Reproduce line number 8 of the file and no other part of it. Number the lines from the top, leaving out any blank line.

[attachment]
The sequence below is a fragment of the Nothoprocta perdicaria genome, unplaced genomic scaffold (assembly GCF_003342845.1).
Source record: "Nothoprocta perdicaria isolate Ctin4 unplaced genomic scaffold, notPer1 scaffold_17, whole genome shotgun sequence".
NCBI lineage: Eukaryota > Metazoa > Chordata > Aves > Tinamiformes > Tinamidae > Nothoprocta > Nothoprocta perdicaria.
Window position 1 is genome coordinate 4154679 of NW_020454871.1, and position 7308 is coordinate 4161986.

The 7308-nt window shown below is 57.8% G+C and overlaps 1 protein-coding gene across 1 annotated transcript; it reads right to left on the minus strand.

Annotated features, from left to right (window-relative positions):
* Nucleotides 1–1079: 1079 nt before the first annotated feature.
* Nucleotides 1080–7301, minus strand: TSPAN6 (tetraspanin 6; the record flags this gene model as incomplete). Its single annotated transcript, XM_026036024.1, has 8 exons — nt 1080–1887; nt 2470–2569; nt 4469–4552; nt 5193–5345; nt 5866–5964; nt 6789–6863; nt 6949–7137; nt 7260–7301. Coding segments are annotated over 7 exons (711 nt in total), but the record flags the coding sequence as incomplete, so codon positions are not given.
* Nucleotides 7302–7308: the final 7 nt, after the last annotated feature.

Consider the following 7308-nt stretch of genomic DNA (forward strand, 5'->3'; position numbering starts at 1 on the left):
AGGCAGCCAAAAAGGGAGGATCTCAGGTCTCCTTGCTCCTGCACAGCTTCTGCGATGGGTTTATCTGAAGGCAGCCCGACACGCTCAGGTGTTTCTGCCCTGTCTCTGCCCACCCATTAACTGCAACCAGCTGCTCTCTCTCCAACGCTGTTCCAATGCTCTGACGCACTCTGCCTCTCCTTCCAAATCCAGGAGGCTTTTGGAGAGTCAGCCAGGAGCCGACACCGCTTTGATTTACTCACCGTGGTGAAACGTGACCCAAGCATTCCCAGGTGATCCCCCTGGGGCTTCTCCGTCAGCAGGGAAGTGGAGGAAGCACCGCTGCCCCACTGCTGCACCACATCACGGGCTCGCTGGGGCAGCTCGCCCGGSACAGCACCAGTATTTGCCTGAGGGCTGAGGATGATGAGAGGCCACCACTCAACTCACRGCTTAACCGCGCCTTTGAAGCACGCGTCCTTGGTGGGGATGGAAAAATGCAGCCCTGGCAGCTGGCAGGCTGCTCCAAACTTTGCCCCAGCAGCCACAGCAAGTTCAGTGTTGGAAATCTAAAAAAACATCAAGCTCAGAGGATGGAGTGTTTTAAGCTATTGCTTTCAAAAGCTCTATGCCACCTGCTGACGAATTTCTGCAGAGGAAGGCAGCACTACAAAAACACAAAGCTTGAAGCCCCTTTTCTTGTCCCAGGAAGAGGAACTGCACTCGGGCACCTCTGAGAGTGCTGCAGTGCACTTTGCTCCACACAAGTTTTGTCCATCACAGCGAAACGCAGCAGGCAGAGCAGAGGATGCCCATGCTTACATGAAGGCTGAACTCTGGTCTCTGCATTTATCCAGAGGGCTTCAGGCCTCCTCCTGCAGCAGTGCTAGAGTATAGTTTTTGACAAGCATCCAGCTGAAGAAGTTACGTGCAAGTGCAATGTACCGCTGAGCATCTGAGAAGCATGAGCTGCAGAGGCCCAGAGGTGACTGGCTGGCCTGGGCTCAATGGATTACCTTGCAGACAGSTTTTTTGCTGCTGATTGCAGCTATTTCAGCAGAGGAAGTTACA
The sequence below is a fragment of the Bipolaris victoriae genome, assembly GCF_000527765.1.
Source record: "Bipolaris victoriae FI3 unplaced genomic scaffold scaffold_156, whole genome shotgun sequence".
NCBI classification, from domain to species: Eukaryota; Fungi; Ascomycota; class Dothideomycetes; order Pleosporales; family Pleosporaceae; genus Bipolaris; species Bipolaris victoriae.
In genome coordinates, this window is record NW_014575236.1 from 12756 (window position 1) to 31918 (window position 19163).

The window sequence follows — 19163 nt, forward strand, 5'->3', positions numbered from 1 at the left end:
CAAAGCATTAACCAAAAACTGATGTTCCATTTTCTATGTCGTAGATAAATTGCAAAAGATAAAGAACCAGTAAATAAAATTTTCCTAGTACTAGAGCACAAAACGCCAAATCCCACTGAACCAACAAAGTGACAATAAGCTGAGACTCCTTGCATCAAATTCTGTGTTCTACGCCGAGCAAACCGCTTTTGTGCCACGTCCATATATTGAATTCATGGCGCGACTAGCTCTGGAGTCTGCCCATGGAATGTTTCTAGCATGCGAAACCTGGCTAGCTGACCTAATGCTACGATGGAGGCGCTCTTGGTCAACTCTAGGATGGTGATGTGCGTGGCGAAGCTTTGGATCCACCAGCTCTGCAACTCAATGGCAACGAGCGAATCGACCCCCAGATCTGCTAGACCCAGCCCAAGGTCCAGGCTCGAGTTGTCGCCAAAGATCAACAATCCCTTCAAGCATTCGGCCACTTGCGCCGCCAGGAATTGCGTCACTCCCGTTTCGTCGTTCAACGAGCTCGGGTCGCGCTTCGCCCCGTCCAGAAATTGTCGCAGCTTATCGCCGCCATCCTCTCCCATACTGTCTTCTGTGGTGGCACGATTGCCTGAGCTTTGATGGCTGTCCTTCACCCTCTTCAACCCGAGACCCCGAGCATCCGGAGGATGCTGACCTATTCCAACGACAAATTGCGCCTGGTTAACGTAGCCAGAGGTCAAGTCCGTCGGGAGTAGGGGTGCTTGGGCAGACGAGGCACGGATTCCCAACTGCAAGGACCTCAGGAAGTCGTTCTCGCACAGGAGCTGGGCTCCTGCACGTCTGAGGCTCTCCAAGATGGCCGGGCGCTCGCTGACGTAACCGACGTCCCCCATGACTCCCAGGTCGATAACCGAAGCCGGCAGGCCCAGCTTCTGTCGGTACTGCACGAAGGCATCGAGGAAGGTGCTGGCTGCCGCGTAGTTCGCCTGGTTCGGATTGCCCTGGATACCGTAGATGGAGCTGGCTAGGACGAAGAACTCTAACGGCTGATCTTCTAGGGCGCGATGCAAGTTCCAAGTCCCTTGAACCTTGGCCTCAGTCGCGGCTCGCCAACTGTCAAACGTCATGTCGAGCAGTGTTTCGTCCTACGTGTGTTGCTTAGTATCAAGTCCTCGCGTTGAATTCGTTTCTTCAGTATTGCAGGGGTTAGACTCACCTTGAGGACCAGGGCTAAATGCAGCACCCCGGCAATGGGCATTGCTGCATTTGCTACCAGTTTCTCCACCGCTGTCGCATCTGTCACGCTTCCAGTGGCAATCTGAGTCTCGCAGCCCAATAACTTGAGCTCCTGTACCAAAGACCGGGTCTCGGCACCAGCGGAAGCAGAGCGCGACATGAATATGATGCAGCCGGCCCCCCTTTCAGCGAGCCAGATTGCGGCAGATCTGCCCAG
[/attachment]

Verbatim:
* Nucleotides 1080–7301, minus strand: TSPAN6 (tetraspanin 6; the record flags this gene model as incomplete). Its single annotated transcript, XM_026036024.1, has 8 exons — nt 1080–1887; nt 2470–2569; nt 4469–4552; nt 5193–5345; nt 5866–5964; nt 6789–6863; nt 6949–7137; nt 7260–7301. Coding segments are annotated over 7 exons (711 nt in total), but the record flags the coding sequence as incomplete, so codon positions are not given.